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The feed-in tariffs scheme

What is a feed-in tariff?

published: 12 August 2020
Read time: 5 minutes

The feed-in tariffs scheme is now closed to new applications, but many households continue to benefit.

The feed-in tariffs (FIT) scheme is a government programme that pays you for energy you generate and export to the National Grid. New applications to the FIT scheme closed on 1 April 2019, and in January 2020 it was replaced by the smart export guarantee (SEG) scheme.

However, households that have an eligible system in place to generate their own electricity from renewable or low carbon sources, such as solar or wind power, can still receive feed-in tariff payments – as long as they successfully applied by 31 March 2019.

Households keen to start generating their own renewable energy can also take advantage of the FIT replacement: the SEG.

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What is a feed-in tariff?

A feed-in tariff pays you for surplus energy you produce at home via technology such as solar panels or wind turbines, and send on to the National Grid. Designed to encourage investment in renewable energy, feed-in tariff rates vary, but they can help reduce your energy bill.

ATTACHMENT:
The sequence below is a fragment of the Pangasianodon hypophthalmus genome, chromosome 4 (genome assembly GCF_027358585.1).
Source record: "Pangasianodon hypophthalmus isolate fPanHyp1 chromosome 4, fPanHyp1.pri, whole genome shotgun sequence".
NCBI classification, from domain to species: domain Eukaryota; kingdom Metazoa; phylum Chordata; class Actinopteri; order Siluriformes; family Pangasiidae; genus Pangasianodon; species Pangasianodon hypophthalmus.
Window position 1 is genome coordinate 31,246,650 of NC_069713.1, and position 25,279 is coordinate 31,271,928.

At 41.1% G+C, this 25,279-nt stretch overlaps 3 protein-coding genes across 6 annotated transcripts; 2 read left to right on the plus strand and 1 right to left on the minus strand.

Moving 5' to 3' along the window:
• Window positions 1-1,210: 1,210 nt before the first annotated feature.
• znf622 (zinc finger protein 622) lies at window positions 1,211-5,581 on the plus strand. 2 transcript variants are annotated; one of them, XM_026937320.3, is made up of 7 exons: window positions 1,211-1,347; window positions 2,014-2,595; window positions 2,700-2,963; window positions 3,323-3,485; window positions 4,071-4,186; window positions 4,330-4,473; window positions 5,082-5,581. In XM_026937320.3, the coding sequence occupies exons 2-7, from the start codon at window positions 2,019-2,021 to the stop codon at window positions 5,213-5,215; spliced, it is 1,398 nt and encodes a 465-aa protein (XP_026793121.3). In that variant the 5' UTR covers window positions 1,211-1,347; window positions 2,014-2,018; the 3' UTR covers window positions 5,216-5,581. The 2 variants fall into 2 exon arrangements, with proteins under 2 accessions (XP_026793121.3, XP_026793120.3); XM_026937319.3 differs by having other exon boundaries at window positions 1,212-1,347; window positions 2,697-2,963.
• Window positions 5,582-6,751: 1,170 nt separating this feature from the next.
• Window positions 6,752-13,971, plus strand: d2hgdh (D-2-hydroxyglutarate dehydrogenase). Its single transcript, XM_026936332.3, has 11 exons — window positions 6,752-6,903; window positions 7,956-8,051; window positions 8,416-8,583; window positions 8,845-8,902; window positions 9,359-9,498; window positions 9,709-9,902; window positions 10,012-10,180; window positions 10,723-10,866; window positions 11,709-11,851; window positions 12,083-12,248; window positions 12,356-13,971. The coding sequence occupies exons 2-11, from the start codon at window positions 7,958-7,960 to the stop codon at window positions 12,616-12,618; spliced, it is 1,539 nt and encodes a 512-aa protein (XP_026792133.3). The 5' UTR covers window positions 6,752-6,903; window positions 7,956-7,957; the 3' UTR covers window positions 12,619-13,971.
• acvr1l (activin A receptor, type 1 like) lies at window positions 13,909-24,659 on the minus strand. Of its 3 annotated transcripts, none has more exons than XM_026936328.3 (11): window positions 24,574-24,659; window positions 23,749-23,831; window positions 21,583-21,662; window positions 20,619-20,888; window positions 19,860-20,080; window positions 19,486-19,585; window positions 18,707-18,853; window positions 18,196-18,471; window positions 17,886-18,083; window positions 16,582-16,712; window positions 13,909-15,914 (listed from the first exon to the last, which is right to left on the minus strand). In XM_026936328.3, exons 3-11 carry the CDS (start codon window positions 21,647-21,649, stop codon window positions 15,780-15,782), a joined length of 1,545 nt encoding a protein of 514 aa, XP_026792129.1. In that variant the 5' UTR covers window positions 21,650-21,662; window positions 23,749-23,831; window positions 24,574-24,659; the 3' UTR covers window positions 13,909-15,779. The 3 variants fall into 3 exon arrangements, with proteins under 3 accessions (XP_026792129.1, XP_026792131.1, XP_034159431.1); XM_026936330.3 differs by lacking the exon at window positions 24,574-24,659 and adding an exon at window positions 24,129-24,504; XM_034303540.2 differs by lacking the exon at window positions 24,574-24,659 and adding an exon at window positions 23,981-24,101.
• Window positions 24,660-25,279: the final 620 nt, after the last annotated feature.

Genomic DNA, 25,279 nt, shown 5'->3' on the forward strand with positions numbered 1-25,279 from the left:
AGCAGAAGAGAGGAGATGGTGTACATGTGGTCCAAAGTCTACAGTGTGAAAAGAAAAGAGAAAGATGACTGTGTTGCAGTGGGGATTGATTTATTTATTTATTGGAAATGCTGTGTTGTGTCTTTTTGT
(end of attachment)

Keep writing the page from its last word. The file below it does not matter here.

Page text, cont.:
How do feed-in tariffs work?

The FIT scheme was created to encourage homeowners to invest in renewable or low carbon energy generating technology, such as:

  • Solar panels

  • Wind turbines

  • Hydro turbines

  • Anaerobic digestion

  • Micro-combined heat and power (micro-CHP)

The scheme generally promised FIT payments for at least 20 years. But to qualify, the installation had to have a peak output of no more than 5 megawatts, or 2 kilowatts for micro-CHP. It also had to be certified under the Microgeneration Certification Scheme, or the ROO-FIT process for hydro and anaerobic digestion.

How much can I earn from feed-in tariffs?

Energy Saving Trust estimates put the amount the average home can earn via the FIT scheme at £150/year, plus lower electricity bills. This is based on a combination of a fixed amount for every unit of electricity you generate, plus money for excess units of energy exported back to the National Grid (usually estimated at 50% of the total).

Rates are fixed – there’s no such thing as the best UK feed-in tariff provider – and depend on what technology you installed, and when. You can find out more about feed-in tariff rates in 2020 from the regulator Ofgem.

If you have a smart energy meter, your export earnings will be based on how much electricity you actually send to the National Grid, rather than an estimate. Either way, there are limits to how much you can earn. Known as deployment caps, these put a ceiling on the amount of FIT payments you can receive in a given tariff period.

How long do feed-in tariffs last?

FIT payments typically continue for 20 years, or up to 25 years in some cases. FIT rates depend on what technology you have and when you installed it. They also change each year in line with inflation, as measured by the Retail Prices Index. For more information, check out Ofgem’s table on FIT rates in 2020.